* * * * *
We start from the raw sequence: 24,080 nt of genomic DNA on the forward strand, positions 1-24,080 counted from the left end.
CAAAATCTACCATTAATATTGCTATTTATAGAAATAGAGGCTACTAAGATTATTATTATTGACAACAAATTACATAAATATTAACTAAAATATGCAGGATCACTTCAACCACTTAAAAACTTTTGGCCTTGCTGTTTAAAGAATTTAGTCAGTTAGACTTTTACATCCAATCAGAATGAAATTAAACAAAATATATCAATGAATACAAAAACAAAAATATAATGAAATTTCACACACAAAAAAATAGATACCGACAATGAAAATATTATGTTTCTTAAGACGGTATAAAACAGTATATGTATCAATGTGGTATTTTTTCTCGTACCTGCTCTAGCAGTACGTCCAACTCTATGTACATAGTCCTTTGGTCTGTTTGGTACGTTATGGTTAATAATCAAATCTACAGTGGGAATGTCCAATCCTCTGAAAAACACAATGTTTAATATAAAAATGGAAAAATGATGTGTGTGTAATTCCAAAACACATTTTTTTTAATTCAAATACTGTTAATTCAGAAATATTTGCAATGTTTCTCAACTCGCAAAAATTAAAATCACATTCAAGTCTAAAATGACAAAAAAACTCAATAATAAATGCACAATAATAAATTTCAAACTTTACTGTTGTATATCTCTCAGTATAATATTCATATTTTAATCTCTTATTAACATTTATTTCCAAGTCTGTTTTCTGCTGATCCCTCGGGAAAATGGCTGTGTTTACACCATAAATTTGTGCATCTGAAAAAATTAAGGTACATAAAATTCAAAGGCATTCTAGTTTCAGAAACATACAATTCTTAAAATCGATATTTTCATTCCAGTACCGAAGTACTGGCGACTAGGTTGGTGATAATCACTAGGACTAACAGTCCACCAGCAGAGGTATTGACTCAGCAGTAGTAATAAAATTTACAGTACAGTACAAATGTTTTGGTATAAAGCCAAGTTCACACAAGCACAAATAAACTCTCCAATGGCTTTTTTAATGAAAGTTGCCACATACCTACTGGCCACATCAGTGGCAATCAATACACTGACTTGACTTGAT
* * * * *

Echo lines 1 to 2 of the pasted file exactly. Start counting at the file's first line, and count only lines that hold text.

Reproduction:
We start from the raw sequence: 24,080 nt of genomic DNA on the forward strand, positions 1-24,080 counted from the left end.
CAAAATCTACCATTAATATTGCTATTTATAGAAATAGAGGCTACTAAGATTATTATTATTGACAACAAATTACATAAATATTAACTAAAATATGCAGGATCACTTCAACCACTTAAAAACTTTTGGCCTTGCTGTTTAAAGAATTTAGTCAGTTAGACTTTTACATCCAATCAGAATGAAATTAAACAAAATATATCAATGAATACAAAAACAAAAATATAATGAAATTTCACACACAAAAAAATAGATACCGACAATGAAAATATTATGTTTCTTAAGACGGTATAAAACAGTATATGTATCAATGTGGTATTTTTTCTCGTACCTGCTCTAGCAGTACGTCCAACTCTATGTACATAGTCCTTTGGTCTGTTTGGTACGTTATGGTTAATAATCAAATCTACAGTGGGAATGTCCAATCCTCTGAAAAACACAATGTTTAATATAAAAATGGAAAAATGATGTGTGTGTAATTCCAAAACACATTTTTTTTAATTCAAATACTGTTAATTCAGAAATATTTGCAATGTTTCTCAACTCGCAAAAATTAAAATCACATTCAAGTCTAAAATGACAAAAAAACTCAATAATAAATGCACAATAATAAATTTCAAACTTTACTGTTGTATATCTCTCAGTATAATATTCATATTTTAATCTCTTATTAACATTTATTTCCAAGTCTGTTTTCTGCTGATCCCTCGGGAAAATGGCTGTGTTTACACCATAAATTTGTGCATCTGAAAAAATTAAGGTACATAAAATTCAAAGGCATTCTAGTTTCAGAAACATACAATTCTTAAAATCGATATTTTCATTCCAGTACCGAAGTACTGGCGACTAGGTTGGTGATAATCACTAGGACTAACAGTCCACCAGCAGAGGTATTGACTCAGCAGTAGTAATAAAATTTACAGTACAGTACAAATGTTTTGGTATAAAGCCAAGTTCACACAAGCACAAATAAACTCTCCAATGGCTTTTTTAATGAAAGTTGCCACATACCTACTGGCCACATCAGTGGCAATCAATACACTGACTTGACTTGAT